What Makes a
Vaulting Star?

12 March 2018

Champion Lasse Kristensen reveals the secrets behind this thrilling discipline ahead of this month's FEI World Cup™ Vaulting Final

There are now less than two weeks until the FEI World Cup™ Vaulting Final, when the leading exponents of this thrilling discipline will come together in Dortmund.


Simply described as gymnastics on horseback, Vaulting is a harmonious bond between horse and athlete that creates awe-inspiring acrobatic displays of skill and precision. Watching performers such as Kristina Boe and Lukas Heppler, it’s no surprise this discipline has built up a significant and loyal following around the world.


Looking ahead to this month’s final, which can be viewed live on FEI TV and YouTube from March 22-25, we spoke to 2006 World Equestrian Games (WEG) champion lunger Lasse Kristensen about the specific challenges faced by vaulters.

Vaulting horses need 
high self-esteem and

'Unique bond between human and equine athletes'

After more than 20 years in the sport as trainer, lunger and vaulter, Kristensen will be a keen follower of events in Dortmund as his athletes, including James Hocking, Sheena Bendixen and Claire de Ridder, prepare for this year’s WEG. Kristensen also gives his expert view on the unique bond between human and equine athletes…


How did you become involved in Vaulting?

LK: “The appeal of Vaulting has for me always been about the harmony with the horse. The sensation of the extremely powerful energy of the horse is wildly fascinating to me. I especially like the challenge of getting all three, the horse, the vaulter and the lunger, to work together to exploit this power to create harmony.


“I started vaulting at the age of 12. I’d been riding and doing gymnastics beforehand, and vaulting was the perfect combination of the two. Once I started, things escalated quickly. At the age of 16, I spent a year in Southern Germany, where I trained and my interest in lunging started there, too.”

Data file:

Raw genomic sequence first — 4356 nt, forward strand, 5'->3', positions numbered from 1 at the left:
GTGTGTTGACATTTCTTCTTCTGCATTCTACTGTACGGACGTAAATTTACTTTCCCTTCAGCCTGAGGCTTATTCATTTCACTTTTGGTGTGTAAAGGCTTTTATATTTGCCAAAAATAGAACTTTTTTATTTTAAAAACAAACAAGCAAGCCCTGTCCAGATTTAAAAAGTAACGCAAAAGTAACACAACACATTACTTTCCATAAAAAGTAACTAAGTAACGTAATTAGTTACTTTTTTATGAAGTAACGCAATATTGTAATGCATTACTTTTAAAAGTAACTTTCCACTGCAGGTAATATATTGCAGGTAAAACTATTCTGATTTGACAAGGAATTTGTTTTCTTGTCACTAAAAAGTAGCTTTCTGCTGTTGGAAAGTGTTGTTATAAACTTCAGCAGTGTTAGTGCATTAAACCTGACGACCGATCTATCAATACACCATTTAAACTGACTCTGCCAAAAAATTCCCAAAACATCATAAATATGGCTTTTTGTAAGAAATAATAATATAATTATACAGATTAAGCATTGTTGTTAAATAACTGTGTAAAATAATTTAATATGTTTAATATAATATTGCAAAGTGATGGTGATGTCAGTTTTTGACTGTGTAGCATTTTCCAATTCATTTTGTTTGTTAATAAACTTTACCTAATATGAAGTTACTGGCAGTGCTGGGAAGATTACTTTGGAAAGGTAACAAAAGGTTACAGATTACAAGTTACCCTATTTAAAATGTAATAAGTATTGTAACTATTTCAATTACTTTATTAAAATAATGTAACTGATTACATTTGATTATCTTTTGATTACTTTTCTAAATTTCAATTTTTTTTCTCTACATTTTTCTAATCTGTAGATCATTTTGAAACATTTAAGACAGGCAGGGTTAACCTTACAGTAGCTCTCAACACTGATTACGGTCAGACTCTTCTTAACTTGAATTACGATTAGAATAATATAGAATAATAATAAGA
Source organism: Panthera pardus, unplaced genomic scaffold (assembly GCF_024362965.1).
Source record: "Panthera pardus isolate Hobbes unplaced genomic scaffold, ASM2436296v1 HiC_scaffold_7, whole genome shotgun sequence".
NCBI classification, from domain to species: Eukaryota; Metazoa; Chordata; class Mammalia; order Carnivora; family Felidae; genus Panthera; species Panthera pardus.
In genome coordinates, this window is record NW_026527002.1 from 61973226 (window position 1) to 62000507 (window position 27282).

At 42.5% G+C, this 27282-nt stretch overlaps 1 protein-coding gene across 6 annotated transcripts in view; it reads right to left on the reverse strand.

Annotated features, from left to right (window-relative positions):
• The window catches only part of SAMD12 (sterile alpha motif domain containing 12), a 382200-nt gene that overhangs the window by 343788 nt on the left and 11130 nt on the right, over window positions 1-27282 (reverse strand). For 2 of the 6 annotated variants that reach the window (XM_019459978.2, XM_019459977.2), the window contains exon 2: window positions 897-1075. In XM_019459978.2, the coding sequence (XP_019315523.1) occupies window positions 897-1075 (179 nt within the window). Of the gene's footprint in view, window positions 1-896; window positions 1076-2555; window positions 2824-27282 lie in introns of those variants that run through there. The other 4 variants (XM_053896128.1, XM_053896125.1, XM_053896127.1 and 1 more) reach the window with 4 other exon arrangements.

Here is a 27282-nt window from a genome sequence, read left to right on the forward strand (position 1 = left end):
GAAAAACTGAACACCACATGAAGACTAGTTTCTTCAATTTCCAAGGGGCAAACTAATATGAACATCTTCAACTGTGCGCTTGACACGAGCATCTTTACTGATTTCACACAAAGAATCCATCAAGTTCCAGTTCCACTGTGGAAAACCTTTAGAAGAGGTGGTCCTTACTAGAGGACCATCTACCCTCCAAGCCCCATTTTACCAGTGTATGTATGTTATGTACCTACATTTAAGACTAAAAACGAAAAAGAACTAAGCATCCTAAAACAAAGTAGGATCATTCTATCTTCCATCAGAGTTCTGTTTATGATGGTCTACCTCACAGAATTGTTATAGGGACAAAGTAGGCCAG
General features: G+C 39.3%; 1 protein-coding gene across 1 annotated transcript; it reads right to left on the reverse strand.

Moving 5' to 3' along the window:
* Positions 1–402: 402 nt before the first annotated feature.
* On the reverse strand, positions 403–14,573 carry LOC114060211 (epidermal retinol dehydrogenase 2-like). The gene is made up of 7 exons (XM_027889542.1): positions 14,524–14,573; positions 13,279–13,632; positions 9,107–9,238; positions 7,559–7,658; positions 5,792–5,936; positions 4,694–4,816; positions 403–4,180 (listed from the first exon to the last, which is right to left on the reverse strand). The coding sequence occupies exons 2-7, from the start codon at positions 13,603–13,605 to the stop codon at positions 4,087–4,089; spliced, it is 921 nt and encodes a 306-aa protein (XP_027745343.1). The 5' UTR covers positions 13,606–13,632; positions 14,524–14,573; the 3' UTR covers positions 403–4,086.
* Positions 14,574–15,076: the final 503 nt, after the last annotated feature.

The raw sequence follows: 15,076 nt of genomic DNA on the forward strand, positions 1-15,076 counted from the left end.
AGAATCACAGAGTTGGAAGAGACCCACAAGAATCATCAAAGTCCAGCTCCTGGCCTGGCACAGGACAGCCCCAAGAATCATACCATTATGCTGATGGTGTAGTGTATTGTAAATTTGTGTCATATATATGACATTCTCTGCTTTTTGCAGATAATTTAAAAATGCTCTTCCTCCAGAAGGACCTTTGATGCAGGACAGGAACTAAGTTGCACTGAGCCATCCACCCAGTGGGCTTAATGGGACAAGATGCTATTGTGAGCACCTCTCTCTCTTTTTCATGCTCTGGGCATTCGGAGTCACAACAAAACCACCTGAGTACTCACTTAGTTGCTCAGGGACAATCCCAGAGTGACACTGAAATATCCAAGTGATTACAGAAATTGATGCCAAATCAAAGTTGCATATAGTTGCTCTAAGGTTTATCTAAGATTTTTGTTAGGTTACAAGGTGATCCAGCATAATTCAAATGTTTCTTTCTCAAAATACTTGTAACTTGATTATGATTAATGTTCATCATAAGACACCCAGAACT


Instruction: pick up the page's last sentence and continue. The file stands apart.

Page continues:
What are the characteristics that make for a successful Vaulting horse?

LK: “A successful Vaulting horse has a good, strong, flexible canter that is easy to vault on. Some of the best Vaulting horses I have worked with have also had an effortless canter; a canter that seemed like it was not hard at all for them.


“It should also be very sensitive toward the signals from the lunger; signals including the ship, the lungeline, the voice and the body movement.


"It should have high self-esteem and self-confidence, and lastly, it should have a great motivation to collaborate with the lunger and connect with the lunger and a high motivation to work hard."



How does training a Vaulting horse differ from other disciplines?

LK: “If we compare with Dressage, the main difference is that Dressage horses should be trained to move away from pressure. Vaulting horses are trained for the exact opposite thing; they should work up against the pressure.


“If a vaulter is doing a one legged-stand in the handle, the horse cannot evade – it must even out the pressure and keep the steady pace below. That is the big difference and the exciting thing to work with Vaulting horses as well.”


Could you tell us about the relationship between the Vaulting athlete and their horse?

LK: “I always, always work from the mantra: First we build the horse, then the vaulter can perform. That is also why I started Kristensen Vaulting Supply, that distributes vaulting equipment with this mantra in mind.


“A vaulter should always design his or her freestyle after the horse’s abilities, strengths and weaknesses. When you focus on building the horse, adjusting the vaulting to the horse, then the harmony between the vaulter and the horse will arise.”


Could you tell us about some of your favourite Vaulting horses?

LK: Leonardo, who Megan Benjamin won her WEG gold medal on in 2006, was one of my first elite Vaulting horses. He was outstanding because he was the first horse that I experienced having a connection and mutual trust with. He could tease me and misbehave, but he knew when it was go-time and he would perform his absolute best.


"He was also special, because he had one of the largest, biggest and smoothiest canters, I have ever experienced, and that canter made almost every vaulter look beautiful on his back.


“Another horse that has made a great impression on me, was Jarl. Jarl was partly owned by my club and partly by Mt. Eden Vaulting Club. He was such a sensitive character and very sensitive on the helpers, the signals from the lunger. One little signal with one finger on the lungeline, he would react on – even in the middle of a team freestyle.


“At the same time, he was incredibly strong and powerful and could carry a whole team freestyle completely effortless. That combination of sensitivity and power was very fascinating to me. But he was also a complicated horse; he needed a great deal of trust in his lunger to be able to perform.


“That demanded a great deal of attention as a lunger to make him feel safe and read the situation, but when we succeeded with that, it was such a great feeling.”


Tune into this year's FEI World Cup™ Vaulting Final on YouTube and FEI TV from March 22-25​...


Text by Richard Mulligan

Images by Liz Gregg / Daniel Kaiser / Christophe Tanière